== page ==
Senic Nuimo hands-on – The IoT’s tactile smart controller

Chris Davies - Jan 6, 2016, 3:06 pm CST
Senic Nuimo hands-on – The IoT’s tactile smart controller

With the smartphone offering a near-infinitely flexible interface, do we really need physical controls for digital services? Senic believes so, and the Nuimo controller is its solution, a touch-sensitive wireless scroll wheel that can manage your streaming music, connected lights, and more.

Born of a successful crowdfunding project in early 2015, Nuimo is effectively a tactile shortcut to apps. While Sonos’ controller, the Hue remote app, and others are all highly flexible, the need to unlock your phone, load the right software, and then hunt through menus means they can be needlessly time-consuming when all you want is to pause a track or dim the lights.


Nuimo boils the fundamentals down into a single device. In the middle is a simple dot-matrix display showing function and volume – a musical note for your audio system, or a bulb for your connected lights, for instance – and the whole thing is circled by a rotating dial.

Swiping on the display from side to side moves between functions, such as skipping tracks. Swiping up and down changes the device being controlled, and taps control things like turning lights on and off, or play/pause.


The back is magnetized, which means you can stick the dial to a fridge, and a gesture sensor allows you to control it by moving your hand up and down over the top of the Nuimo, useful if you have dirty hands.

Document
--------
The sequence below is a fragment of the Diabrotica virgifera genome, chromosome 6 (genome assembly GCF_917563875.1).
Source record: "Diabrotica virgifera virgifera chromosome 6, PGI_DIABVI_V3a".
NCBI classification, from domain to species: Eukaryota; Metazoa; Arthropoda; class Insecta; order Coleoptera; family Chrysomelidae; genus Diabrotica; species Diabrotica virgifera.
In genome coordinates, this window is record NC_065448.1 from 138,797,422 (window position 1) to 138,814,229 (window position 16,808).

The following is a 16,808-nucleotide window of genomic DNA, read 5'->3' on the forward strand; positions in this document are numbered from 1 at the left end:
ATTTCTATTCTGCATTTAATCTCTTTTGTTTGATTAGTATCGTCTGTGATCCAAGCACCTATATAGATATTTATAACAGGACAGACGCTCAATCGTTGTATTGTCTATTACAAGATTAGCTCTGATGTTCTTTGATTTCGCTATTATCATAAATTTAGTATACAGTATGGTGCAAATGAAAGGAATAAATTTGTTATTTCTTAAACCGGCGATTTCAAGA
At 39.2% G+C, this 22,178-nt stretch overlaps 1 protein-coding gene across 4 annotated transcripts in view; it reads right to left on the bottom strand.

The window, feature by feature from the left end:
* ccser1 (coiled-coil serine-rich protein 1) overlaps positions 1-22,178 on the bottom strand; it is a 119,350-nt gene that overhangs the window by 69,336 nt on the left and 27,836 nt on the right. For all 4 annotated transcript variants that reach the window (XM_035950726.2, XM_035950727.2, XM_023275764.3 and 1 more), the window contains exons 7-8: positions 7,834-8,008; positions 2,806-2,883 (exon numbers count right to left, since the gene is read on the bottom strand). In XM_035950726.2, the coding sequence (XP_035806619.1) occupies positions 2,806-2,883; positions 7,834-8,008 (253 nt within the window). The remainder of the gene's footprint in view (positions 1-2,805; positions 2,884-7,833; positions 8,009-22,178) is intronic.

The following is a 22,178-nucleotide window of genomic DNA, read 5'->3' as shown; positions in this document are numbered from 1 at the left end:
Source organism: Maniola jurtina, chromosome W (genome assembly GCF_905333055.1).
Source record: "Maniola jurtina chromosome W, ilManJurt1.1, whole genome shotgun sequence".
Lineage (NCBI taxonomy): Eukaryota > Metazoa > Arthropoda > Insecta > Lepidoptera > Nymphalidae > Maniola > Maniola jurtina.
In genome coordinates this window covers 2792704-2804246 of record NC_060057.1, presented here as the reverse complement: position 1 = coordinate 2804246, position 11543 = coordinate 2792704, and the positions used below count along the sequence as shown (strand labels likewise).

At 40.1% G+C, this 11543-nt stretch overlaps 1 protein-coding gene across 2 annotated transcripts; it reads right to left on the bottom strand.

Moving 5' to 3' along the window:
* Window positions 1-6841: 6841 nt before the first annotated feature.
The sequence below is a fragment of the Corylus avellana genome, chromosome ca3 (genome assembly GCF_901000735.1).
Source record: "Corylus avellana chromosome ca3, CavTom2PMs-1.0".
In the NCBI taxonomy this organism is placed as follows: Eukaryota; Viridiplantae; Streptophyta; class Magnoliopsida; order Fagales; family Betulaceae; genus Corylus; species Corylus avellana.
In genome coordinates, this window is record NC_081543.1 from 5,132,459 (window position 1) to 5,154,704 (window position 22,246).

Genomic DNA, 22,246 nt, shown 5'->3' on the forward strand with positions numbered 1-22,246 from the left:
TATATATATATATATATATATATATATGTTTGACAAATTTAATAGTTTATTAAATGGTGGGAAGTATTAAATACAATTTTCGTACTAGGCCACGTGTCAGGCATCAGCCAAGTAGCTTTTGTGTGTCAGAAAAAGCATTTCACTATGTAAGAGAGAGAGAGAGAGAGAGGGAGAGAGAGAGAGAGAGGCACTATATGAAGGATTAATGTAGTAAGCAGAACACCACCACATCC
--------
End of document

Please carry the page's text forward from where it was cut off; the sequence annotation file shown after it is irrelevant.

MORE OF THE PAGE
Universal remotes aren’t uncommon – Logitech’s Harmony Elite, for instance, can control a variety of connected home devices in addition to AV equipment – but what helps differentiate Senic’s offering is its feel.


The steel bearing encoder ring inside gives the dial a pleasing heft, and it has the benefit of being surprisingly precise, with 1,000 individual points of recognition that also give Nuimo potential as a rotary controller for graphics and CAD applications on PCs and Macs.

Bluetooth LE keeps power consumption down – Senic tells me it’ll last for around three months of typical use on a single charge, or up to eight months in complete standby – and it recharges via microUSB. The Nuimo app is available for iOS and Android, and the company has a device compatibility list that includes Sonos, Hue, Nest, Apple TV, August, Photoshop, and more.


Senic is shipping Nuimo to its Kickstarter backers now, and is taking preorders for the next batch of around 5,000 at $159 apiece. Final retail pricing is expected to be in the region of $199.

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